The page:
December 2008

Let us consider the following problem which is a popular example in game theory.

A mother wants to divide a cake between her two children. To make both of them happy she has to ensure that each one gets an equal share. That is she has to cut the cake into two equal halves. But the problems is that the cake does not have a regular shape. Hence what is equal to her eyes may not be equal to the eyes of her children. The consequences of an unequal division are imaginable. So how can she make both her kids happy?

The solution is to ask one of the kids to cut the cake into two and the other to choose the piece. It can be verified that this solves the problem. The interesting thing about the solution is that the mother was able to satisfy both the kids even without knowing what will make them happy.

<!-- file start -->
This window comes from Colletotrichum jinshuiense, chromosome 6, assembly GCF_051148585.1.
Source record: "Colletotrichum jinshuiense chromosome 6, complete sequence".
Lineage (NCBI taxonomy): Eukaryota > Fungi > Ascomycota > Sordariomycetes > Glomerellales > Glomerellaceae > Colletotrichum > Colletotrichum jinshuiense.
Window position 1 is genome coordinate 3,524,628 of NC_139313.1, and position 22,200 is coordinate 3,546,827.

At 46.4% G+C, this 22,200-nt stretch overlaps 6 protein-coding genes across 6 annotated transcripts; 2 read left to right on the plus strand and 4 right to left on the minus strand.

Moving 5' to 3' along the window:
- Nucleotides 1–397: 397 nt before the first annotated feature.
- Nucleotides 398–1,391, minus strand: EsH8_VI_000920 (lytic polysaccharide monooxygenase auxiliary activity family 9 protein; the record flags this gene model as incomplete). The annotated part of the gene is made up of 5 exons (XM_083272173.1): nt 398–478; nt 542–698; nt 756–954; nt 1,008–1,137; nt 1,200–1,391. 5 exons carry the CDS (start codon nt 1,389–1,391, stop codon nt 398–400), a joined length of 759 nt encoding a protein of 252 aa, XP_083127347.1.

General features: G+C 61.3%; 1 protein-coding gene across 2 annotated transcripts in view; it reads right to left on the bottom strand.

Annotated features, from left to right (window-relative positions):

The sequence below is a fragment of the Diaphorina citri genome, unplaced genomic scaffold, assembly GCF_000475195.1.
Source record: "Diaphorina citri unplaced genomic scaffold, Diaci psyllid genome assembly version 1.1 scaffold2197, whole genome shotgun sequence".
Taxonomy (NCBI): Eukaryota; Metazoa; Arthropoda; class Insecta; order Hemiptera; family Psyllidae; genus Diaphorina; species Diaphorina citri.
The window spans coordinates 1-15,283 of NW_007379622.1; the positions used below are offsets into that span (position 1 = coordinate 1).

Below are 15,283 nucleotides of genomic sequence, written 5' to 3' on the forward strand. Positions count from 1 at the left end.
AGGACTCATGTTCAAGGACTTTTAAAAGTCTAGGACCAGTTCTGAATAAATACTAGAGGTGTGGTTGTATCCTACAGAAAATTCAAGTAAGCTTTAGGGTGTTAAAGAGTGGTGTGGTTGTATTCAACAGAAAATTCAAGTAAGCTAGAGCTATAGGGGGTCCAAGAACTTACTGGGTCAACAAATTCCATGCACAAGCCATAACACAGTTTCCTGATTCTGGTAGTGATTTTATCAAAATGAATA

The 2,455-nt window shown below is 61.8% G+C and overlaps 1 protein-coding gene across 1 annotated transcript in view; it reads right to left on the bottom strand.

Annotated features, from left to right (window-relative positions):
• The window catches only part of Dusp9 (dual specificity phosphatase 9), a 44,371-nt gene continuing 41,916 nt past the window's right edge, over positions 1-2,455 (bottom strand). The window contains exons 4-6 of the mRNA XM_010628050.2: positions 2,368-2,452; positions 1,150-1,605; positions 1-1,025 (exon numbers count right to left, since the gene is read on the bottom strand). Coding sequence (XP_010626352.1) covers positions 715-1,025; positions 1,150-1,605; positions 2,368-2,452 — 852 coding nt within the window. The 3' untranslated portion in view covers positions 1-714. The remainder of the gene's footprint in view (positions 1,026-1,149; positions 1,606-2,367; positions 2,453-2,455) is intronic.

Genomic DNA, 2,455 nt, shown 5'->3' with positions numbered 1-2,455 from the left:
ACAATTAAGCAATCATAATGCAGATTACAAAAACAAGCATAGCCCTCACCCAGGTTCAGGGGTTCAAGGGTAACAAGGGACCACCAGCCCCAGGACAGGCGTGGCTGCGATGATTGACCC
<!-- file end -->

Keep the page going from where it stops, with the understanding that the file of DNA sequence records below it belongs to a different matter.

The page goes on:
Now if the mother has N kids what will she do?

What will happen if some kids form a collusion and try to get a bigger share for them ?

Mathematicians often turn into poets. The joy induced by a mathematical argument often makes a mathematician go beyond theorems and proofs to praise it. I really liked this quote on reductio ad absurdum (proof by contradiction) which I found on Terence Tao’s blog . The existence of infinitely many primes has been proved by Euclid using this technique.

“Reductio ad absurdum, which Euclid loved so much, is one of a mathematician’s finest weapons. It is a far finer gambit than any chess gambit: a chess player may offer the sacrifice of a pawn or even a piece, but a mathematician offers the game ”.
(G.H. Hardy, 1877-1947)